2. The church should not be subject to state taxation, but it is not to militantly oppose abuses in this line (Matthew 17:24-27).

3. The church is not to use force against any other religious groups or persons whose practice and beliefs differ from its own (Luke 9:49-56). It is noteworthy that Christ made no concession to the bigotry and misbegotten views of His apostles in order to retain their favor. Nor did He avoid controversy when moral issues had to be clarified in order to lay a right foundation for the church against which the gates of hell would not prevail. Christ did not conduct a political campaign, but pursued a royal mission for the rebirth of the human spirit, an undertaking that would never have been advanced by harsh, repressive, or dictatorial measures. God's all-pervasive attribute is love, not intimidation through His omnipotence (Luke10:5-11).

4. The church is to bear persecution, but never to inflict it (Matthew 20:20-28; Mark 10:28-31; Luke 17:1, 2; John 18:10, 11, 36).

5. The kingdom of God is not of this world, but its principles are to be preached to all the world for a witness to all nations, in order that people may be saved from sin, personally and individually, but never by political or ecclesiastical fiat (John 18:36; Matthew 24:14; 25:31-46; 21:28-32).

6. All earthly nations without exception will ultimately prove antagonistic to the true gospel (Matthew 24:9; Mark 13:9-13).

Why would someone who was supremely desirous of making people religious and drawing the whole world to Himself (Matthew 24:14; John 10:16; 12:32) be so scrupulously protective of everyone's individual right to choose whom to worship and serve or even to decline worshipping anyone at all? Evidently Jesus understood something about people that they don't understand about themselves. Unless worship springs from a heart of responsive love to God—"we love Him because He first loved us"—then it is no more than a hollow form at best, and at worst, it is a vehicle for the pious unleashing of human prejudice and coercive control.
The whole idea of religious liberty is not natural to man. It comes to us from the Founding Father of liberty, who said, "And you shall know the truth and the truth shall make you free. If the Son therefore shall make you free you shall be free indeed" (John 8:32, 36, cf. John 14:6; 2 Corinthians 3:17).

Can Liberty Turn Us Into Libertines?

But didn't Jesus realize that a morally unregenerate society would interpret liberty, especially in religious things, as license? Certainly He knew (John 8:12-31; Matthew 13:18-30, 37-43). He knows the hearts of all perfectly. And that is just the point. He purposes that none should be obliged to worship Him except by the constraint of informed, appreciative love (Luke 17:11-21; John 4:23, 24). True religion is an internal affair of the heart. Its effects naturally translate themselves into action—the action of redeeming, reconciling love, not of punitive force that says, "Believe as I do; worship as I do, or suffer holy wrath at my hands." Such a policy stems from the spirit of Adam and Eve's first son, Cain, who killed his brother over their two contrasting modes of worship. Abel's worship was in compliance with God's specified instructions; Cain's was not. Cain was a "heretic." But if Abel had killed Cain in the name of fidelity to God's truth, then he would have been a murderer. It is possible to be right in doctrinal understanding but wrong in spirit.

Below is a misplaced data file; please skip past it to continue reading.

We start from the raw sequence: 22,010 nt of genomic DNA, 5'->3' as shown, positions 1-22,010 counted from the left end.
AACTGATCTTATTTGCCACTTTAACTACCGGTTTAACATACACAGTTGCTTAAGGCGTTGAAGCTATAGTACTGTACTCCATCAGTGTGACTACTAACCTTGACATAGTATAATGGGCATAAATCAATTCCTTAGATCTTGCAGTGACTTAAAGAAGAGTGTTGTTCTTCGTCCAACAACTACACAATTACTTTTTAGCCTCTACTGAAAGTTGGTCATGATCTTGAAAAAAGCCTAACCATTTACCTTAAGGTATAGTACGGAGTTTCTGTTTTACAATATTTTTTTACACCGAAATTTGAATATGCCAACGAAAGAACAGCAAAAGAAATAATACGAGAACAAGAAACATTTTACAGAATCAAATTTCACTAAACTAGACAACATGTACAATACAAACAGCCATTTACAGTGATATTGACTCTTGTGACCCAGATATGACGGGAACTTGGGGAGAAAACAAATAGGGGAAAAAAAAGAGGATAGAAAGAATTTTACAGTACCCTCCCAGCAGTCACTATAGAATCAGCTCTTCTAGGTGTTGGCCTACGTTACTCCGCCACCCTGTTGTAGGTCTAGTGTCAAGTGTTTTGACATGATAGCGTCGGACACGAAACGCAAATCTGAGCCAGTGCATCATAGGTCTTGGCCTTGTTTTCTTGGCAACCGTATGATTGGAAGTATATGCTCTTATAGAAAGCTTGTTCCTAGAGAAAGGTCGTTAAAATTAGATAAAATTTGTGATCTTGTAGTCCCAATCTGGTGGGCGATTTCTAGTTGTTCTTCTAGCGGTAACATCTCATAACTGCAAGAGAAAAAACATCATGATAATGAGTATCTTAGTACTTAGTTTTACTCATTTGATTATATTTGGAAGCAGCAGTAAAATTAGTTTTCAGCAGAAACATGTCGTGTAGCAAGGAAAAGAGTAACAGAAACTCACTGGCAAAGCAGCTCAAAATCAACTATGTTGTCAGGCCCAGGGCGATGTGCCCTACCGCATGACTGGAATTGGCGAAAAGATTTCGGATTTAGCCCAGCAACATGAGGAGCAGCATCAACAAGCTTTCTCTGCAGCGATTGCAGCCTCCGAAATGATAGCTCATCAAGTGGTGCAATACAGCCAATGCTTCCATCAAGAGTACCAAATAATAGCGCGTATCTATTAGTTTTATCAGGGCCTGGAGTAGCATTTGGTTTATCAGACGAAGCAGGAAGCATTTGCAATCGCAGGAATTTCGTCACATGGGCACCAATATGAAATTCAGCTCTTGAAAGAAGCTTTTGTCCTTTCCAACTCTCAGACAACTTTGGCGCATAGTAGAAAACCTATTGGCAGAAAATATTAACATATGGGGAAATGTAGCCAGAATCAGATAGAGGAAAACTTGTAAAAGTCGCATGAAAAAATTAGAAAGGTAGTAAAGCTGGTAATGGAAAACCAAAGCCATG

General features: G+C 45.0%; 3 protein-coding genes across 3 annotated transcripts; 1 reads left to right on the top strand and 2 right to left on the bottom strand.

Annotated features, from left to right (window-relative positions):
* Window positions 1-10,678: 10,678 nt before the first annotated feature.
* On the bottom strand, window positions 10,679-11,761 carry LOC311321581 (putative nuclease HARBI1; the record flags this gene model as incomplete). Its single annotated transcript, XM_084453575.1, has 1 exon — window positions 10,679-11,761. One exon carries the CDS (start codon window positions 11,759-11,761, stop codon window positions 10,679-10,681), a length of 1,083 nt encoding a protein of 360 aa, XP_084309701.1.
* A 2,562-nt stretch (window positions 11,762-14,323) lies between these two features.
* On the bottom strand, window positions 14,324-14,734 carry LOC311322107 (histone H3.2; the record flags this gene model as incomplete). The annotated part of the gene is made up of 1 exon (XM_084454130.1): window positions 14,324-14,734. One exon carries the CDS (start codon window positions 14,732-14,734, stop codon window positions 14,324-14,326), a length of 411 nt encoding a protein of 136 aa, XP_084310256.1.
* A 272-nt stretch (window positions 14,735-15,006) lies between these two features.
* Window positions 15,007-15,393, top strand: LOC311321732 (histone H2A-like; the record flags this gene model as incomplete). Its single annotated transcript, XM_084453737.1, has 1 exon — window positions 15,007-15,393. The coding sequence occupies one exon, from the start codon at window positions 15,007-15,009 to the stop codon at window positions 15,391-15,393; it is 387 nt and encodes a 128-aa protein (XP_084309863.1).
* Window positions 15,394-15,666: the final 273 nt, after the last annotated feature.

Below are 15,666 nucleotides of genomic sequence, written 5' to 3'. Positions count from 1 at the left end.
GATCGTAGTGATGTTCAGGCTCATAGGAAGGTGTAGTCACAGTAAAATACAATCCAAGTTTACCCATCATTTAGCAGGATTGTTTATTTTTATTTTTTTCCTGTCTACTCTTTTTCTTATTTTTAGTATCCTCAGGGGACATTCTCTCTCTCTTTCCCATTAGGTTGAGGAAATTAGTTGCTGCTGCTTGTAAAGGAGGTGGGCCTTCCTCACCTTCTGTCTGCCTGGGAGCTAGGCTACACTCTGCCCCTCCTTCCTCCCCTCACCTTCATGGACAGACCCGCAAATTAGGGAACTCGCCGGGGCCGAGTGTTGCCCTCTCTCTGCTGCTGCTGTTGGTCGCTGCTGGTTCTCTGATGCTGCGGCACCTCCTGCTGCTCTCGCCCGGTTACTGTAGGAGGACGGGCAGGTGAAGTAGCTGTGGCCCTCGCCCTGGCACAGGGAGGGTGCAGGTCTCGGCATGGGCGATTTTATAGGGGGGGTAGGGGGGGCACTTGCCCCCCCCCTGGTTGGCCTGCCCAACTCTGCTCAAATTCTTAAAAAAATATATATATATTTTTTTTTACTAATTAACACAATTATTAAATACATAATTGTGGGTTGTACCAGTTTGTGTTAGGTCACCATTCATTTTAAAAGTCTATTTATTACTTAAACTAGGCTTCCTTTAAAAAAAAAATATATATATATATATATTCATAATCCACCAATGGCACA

So How Do the Issues Get Settled?
Ultimately, God will settle all accounts. He Himself will deal with the spiritually disobedient (Luke 12:41-48; 18:1-14). But until then, He offers us every gracious and sincerely loving inducement to know and worship Him on His own terms—terms of pure wisdom, justice, and love that work together kindly and constructively for the salvation of all.

Meanwhile Jesus warns us against the snarling watchdog religion that spies faults in other men while remaining blind to its own (Matthew 7:4, 5). For with what judgment we judge, we shall be judged, and with what measure we mete, it shall be measured to us again (see verses 1 and 2 of the same chapter).

In the future all who love God will be under a pure theocracy, according to Revelation 21 and 22. There will be no distinction then between church and state, for God Himself shall visibly rule and reign over all this earth, as He presently does over the rest of the universe. All subjects in His kingdom will be cheerfully devoted worshippers of God, who have responded favorably to His truth from willing hearts.

Before His kingdom is visibly established here, however, no nation, no church is so trustworthy as to be commissioned by the Lord to usher in His reign of righteousness, especially not with cha-ins, stakes, flails, interdicts, or any
pain-inflicting, liberty-curtailing device. It's just
because man is so intolerant of dissent in religious questions, especially those that he understands the least, that Jesus advocated separation of church and state. After all, Jews and Gentiles joined in an ecumenical entente to oppose His doctrine of religious liberty, construing it as a threat to the status quo of their divergent orthodoxies. They clasped hands to accuse, torment, and kill the Creator of soul liberty, which they had so recklessly misused to their own eventual ruin.

I flash back to the sight of that angry, accusing face, worn by a man scandalized at the thought of keeping church and state separate. I wonder if this man was concerned whether he was served by Buddhists in that Korean restaurant, and what he should do about it if they were? I admit, I don't yet know what their religion is, but they are very gracious, and their cooking is excellent. I would like to talk to them about Jesus someday. But I won't despise or boycott them if they don't believe what I have to offer. Nor would I consign them to any holy inquisition of pastors, priests, or prosecutors for correction.

Brian Jones, a minister of religion as well as a much published author, writes from Chloe, West Virginia.

Author: Brian D. Jones